Test Centers | Laboratories
Fraunhofer Institute for Wind Energy and Energy System Technology
© Foto: Fraunhofer IWES
DyNaLab - Dynamic Nacelle Laboratory
DyNaLab & Technology Development
Within the scope of its publicly promoted research project DyNaLab (Dynamic Nacelle Laboratory), Fraunhofer IWES is working on a large-engineering test stand for complete nacelle of wind power plants. For the first time in Germany, beginning in 2013, the DyNaLab will be a realistic test environment that is available to all wind power system manufacturers in the megawatt range so that they can carry out meaningful laboratory tests for assessing and streamlining existing and future turbine designs. The technical requirements for this test and experimental platform were defined in close cooperation with the wind power industry and research & development partners. Within this department, technological developments and research in proximity to industry on the mechatronic drive train subsystem will be another focus in the future.
Simulating Various Network States
This pod test stand with a planned drive output of approximately 10 MW will have additional equipment for simulating various network states to replicate fault ride through scenarios and compatibility tests with various grid codes. On the one hand, the fact that it is designed for hardware-in-the-loop operation will make it possible to realistically simulate dynamic loads on the rotor shaft. On the other hand, this makes it possible to replicate the conditions at the network in-feed point. The setpoints for test stand regulation are calculated in real-time with the aid of turbine and wind simulation models.
Direct or Hybrid Drive Topologies
The drive train department’s research & development work is focused on direct or hybrid drive topologies, i.e., compact drive train designs with slow-moving direct drives or built-in low-transmission drive solutions and medium-fast generators. The special focus is on streamlining existing and developing new types of generators, mechanical integration, enhanced magnetic circuits and using new materials for electromechanical engineering. Triggering techniques aligned with the generator design for the mediumvoltage range, detailed loss analyses and analyses of the thermal household round out this picture.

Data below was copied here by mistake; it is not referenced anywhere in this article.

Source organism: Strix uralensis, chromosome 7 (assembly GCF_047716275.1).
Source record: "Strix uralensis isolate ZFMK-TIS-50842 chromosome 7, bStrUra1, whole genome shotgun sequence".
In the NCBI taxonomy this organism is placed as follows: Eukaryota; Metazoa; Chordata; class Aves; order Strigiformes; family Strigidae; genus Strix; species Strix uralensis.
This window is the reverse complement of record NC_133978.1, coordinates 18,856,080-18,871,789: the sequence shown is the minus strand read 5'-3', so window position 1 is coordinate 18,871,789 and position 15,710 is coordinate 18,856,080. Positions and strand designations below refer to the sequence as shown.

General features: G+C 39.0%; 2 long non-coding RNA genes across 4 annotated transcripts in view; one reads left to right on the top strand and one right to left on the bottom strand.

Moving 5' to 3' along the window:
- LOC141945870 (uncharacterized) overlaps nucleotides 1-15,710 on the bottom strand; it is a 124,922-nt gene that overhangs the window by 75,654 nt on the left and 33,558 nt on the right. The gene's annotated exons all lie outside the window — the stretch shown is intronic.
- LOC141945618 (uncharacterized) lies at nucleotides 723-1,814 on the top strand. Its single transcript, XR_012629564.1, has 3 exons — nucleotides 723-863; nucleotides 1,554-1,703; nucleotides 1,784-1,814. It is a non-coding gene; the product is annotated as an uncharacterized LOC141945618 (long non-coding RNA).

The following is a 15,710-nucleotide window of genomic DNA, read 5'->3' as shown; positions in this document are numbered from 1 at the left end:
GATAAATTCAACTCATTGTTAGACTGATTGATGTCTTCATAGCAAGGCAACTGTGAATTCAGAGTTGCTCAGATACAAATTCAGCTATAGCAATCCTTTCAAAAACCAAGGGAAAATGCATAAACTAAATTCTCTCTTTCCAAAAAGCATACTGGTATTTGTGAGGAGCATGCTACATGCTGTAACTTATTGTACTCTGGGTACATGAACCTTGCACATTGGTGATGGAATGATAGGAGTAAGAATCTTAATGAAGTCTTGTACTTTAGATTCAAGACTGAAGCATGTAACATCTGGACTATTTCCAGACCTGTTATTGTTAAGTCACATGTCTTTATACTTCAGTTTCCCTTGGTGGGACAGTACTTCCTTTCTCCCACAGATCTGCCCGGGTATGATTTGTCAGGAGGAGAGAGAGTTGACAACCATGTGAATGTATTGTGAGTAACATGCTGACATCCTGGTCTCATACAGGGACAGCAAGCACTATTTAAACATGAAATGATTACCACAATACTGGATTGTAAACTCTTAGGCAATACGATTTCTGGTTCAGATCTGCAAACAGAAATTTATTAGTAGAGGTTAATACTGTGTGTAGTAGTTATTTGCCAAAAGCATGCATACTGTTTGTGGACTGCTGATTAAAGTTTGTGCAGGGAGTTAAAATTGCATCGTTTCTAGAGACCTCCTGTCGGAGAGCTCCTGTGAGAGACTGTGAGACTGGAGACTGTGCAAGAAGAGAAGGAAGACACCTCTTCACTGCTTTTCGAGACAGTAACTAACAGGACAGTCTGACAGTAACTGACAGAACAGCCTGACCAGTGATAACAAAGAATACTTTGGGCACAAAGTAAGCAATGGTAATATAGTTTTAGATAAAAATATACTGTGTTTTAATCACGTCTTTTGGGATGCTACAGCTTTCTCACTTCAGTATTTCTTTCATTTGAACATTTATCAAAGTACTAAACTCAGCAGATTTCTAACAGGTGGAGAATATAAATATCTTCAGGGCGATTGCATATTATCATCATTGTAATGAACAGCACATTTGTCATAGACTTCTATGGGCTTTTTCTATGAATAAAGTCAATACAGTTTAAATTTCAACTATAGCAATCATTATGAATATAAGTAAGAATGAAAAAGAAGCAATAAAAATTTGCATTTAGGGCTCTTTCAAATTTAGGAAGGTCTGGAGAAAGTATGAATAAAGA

Beyond this, the department will be coming up with new ideas for regulating active vibration dampening in direct and hybrid drive trains that can adapt themselves to changing external influences, variable system characteristics and target functions. After start up, DyNaLab will offer the possibility of realistically sampling and streamlining new or already known control designs for reducing load collectives in the laboratory in a way that is close to real life, together with manufacturers and directly on the systems.
Modularizing and Standardizing
In order to assert yourself in an increasingly international manufacturer’s market and to achieve the ambitious political targets for the further expansion of wind power utilization, investment expenditures are becoming the decisive factor, in addition to all technical characteristics. This is the reason why modularizing and standardizing are increasingly seen as the potential key to success and a development trend modeled on other industrial sectors - especially for plants without drives in the output range of 2-3MW. The goal of future work will be working together with business partners from industry and research to work out and validate interface definitions for drive train components and plant subsystems.